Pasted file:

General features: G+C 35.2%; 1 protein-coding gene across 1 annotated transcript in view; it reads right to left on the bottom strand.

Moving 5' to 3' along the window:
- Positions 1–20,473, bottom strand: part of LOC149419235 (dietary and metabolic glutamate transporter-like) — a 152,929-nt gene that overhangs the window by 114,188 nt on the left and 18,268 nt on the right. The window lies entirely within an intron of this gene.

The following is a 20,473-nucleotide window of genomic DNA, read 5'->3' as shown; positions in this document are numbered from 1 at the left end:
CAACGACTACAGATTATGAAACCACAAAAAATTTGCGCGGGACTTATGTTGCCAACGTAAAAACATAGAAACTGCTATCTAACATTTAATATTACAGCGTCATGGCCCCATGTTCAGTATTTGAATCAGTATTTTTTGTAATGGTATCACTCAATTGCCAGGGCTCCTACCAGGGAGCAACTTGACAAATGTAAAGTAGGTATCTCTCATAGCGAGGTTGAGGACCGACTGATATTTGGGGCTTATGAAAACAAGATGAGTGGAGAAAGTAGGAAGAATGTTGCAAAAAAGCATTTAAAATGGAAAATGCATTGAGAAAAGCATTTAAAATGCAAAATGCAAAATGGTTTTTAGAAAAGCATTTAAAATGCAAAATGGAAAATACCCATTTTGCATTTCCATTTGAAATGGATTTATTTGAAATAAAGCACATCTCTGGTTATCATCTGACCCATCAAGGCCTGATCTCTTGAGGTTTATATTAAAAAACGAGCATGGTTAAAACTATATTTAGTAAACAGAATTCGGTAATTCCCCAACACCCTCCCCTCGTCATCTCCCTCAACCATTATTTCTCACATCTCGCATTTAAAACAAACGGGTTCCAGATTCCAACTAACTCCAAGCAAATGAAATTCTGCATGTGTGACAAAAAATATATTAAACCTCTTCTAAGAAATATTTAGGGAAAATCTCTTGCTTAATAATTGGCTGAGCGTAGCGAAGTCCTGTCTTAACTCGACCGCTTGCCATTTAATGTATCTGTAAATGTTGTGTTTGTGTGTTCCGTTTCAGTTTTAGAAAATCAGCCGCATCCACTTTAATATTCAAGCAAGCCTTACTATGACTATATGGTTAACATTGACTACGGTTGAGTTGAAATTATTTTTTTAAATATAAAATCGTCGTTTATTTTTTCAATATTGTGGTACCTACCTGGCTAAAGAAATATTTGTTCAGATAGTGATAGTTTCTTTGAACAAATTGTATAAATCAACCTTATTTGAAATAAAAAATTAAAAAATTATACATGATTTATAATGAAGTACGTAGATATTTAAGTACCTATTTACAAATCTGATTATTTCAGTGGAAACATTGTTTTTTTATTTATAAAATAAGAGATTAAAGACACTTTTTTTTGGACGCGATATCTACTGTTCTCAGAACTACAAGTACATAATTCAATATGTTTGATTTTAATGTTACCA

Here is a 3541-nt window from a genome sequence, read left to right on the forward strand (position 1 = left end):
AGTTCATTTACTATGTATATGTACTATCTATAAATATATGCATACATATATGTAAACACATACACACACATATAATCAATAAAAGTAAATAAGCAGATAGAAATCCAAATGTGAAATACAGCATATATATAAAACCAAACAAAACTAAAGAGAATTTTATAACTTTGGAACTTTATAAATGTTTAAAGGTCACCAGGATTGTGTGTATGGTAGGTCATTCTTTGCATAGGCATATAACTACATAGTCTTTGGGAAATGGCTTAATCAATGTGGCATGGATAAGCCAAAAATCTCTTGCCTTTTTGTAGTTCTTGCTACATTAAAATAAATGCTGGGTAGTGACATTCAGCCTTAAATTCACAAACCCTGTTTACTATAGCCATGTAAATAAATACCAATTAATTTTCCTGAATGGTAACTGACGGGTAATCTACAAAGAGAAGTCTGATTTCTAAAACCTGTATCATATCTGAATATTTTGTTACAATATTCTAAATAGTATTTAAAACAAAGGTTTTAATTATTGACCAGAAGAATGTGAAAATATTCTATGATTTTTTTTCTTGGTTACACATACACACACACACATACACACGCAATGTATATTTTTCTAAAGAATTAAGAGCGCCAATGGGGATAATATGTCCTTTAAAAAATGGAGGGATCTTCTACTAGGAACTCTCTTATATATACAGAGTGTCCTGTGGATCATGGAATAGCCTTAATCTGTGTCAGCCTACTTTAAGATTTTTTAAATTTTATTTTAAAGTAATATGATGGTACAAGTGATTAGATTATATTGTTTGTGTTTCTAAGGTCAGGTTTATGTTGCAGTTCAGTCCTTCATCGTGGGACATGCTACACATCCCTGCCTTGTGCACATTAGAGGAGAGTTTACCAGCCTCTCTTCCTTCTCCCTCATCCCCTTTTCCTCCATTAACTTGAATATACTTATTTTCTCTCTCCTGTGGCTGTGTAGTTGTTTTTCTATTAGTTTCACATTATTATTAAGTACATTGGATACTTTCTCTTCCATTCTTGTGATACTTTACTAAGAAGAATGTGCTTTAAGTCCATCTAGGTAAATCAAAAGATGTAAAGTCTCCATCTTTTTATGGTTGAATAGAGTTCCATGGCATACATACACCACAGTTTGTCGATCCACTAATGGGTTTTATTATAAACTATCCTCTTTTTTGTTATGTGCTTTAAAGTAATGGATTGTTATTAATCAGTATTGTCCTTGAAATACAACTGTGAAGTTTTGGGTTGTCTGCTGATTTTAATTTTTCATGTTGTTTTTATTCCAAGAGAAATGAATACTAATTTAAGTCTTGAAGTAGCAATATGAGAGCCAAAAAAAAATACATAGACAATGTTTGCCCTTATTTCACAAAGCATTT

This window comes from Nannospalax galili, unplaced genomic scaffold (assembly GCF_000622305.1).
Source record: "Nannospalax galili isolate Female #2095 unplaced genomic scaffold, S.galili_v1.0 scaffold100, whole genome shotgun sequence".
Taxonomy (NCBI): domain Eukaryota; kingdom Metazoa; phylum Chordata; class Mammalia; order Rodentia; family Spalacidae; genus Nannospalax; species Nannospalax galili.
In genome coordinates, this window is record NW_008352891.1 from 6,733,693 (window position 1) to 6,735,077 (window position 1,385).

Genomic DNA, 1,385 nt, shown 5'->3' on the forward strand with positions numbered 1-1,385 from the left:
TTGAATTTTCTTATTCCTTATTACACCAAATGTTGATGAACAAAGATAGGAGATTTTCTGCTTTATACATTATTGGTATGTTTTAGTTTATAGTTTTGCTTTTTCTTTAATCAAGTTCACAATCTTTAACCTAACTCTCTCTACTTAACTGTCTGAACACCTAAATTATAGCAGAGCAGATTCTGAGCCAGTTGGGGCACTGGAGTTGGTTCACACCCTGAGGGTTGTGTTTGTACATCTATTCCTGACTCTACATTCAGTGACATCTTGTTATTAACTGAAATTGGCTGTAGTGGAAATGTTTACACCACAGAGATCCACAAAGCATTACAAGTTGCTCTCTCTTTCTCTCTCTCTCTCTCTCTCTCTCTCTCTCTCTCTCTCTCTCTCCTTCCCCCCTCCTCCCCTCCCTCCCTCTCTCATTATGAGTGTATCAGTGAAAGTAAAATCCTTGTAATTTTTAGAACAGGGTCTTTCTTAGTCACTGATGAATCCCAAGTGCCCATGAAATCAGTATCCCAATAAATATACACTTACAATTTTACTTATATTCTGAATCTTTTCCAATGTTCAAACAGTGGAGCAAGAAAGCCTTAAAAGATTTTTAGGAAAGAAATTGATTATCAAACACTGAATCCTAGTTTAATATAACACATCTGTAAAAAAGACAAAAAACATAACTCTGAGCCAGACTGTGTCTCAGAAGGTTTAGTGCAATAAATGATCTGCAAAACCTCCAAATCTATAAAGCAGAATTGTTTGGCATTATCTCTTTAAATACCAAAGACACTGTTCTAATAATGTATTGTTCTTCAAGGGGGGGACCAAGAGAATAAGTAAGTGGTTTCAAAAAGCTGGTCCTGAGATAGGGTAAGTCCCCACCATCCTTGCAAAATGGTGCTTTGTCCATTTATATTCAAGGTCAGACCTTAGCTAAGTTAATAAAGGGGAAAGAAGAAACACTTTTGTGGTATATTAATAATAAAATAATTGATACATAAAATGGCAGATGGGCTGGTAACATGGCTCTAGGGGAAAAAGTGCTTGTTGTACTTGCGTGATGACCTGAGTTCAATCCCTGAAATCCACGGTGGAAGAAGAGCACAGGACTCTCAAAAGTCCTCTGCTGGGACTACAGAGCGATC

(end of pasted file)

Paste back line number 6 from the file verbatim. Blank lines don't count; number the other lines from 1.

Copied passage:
Here is a 3541-nt window from a genome sequence, read left to right on the forward strand (position 1 = left end):